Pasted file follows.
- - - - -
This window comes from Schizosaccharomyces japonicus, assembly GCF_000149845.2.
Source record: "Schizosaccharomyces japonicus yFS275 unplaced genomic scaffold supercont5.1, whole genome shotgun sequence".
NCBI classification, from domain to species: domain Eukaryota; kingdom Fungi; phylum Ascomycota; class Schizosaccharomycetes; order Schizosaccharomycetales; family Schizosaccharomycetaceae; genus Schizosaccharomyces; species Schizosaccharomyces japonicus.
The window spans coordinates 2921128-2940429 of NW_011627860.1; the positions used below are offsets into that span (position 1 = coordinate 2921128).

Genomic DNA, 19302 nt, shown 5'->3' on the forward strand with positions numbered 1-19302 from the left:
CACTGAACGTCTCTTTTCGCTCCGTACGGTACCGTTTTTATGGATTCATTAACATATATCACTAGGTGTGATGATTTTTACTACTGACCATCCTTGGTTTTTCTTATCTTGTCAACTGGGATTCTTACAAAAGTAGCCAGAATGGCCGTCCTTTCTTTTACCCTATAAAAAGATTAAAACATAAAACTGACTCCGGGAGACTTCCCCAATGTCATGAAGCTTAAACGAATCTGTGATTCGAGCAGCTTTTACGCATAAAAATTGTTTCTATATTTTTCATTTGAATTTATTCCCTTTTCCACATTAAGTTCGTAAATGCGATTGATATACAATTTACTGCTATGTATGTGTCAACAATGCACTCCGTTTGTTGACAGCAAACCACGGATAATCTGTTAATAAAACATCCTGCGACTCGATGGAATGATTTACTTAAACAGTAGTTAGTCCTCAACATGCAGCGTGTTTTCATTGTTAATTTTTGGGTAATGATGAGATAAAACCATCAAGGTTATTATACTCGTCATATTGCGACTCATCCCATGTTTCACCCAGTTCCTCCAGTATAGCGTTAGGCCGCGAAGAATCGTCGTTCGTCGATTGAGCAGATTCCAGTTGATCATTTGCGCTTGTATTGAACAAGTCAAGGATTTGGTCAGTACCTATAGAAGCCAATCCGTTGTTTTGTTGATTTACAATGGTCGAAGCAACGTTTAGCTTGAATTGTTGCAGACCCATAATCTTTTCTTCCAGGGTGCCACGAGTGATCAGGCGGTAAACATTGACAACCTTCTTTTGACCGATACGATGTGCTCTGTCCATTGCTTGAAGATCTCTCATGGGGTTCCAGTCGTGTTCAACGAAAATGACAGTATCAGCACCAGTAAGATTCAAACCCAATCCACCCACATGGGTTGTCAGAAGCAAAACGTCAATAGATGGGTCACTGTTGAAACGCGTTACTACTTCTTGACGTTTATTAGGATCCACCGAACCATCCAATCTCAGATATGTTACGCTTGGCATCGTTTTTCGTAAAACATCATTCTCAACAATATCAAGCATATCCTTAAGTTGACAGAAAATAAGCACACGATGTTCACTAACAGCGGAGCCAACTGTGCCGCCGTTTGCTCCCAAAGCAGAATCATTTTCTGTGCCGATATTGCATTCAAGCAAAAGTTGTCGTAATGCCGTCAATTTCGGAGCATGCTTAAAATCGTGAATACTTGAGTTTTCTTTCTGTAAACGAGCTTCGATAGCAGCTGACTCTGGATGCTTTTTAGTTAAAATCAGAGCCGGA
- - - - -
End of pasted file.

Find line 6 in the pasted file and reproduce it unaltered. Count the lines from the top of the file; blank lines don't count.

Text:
CACTGAACGTCTCTTTTCGCTCCGTACGGTACCGTTTTTATGGATTCATTAACATATATCACTAGGTGTGATGATTTTTACTACTGACCATCCTTGGTTTTTCTTATCTTGTCAACTGGGATTCTTACAAAAGTAGCCAGAATGGCCGTCCTTTCTTTTACCCTATAAAAAGATTAAAACATAAAACTGACTCCGGGAGACTTCCCCAATGTCATGAAGCTTAAACGAATCTGTGATTCGAGCAGCTTTTACGCATAAAAATTGTTTCTATATTTTTCATTTGAATTTATTCCCTTTTCCACATTAAGTTCGTAAATGCGATTGATATACAATTTACTGCTATGTATGTGTCAACAATGCACTCCGTTTGTTGACAGCAAACCACGGATAATCTGTTAATAAAACATCCTGCGACTCGATGGAATGATTTACTTAAACAGTAGTTAGTCCTCAACATGCAGCGTGTTTTCATTGTTAATTTTTGGGTAATGATGAGATAAAACCATCAAGGTTATTATACTCGTCATATTGCGACTCATCCCATGTTTCACCCAGTTCCTCCAGTATAGCGTTAGGCCGCGAAGAATCGTCGTTCGTCGATTGAGCAGATTCCAGTTGATCATTTGCGCTTGTATTGAACAAGTCAAGGATTTGGTCAGTACCTATAGAAGCCAATCCGTTGTTTTGTTGATTTACAATGGTCGAAGCAACGTTTAGCTTGAATTGTTGCAGACCCATAATCTTTTCTTCCAGGGTGCCACGAGTGATCAGGCGGTAAACATTGACAACCTTCTTTTGACCGATACGATGTGCTCTGTCCATTGCTTGAAGATCTCTCATGGGGTTCCAGTCGTGTTCAACGAAAATGACAGTATCAGCACCAGTAAGATTCAAACCCAATCCACCCACATGGGTTGTCAGAAGCAAAACGTCAATAGATGGGTCACTGTTGAAACGCGTTACTACTTCTTGACGTTTATTAGGATCCACCGAACCATCCAATCTCAGATATGTTACGCTTGGCATCGTTTTTCGTAAAACATCATTCTCAACAATATCAAGCATATCCTTAAGTTGACAGAAAATAAGCACACGATGTTCACTAACAGCGGAGCCAACTGTGCCGCCGTTTGCTCCCAAAGCAGAATCATTTTCTGTGCCGATATTGCATTCAAGCAAAAGTTGTCGTAATGCCGTCAATTTCGGAGCATGCTTAAAATCGTGAATACTTGAGTTTTCTTTCTGTAAACGAGCTTCGATAGCAGCTGACTCTGGATGCTTTTTAGTTAAAATCAGAGCCGGA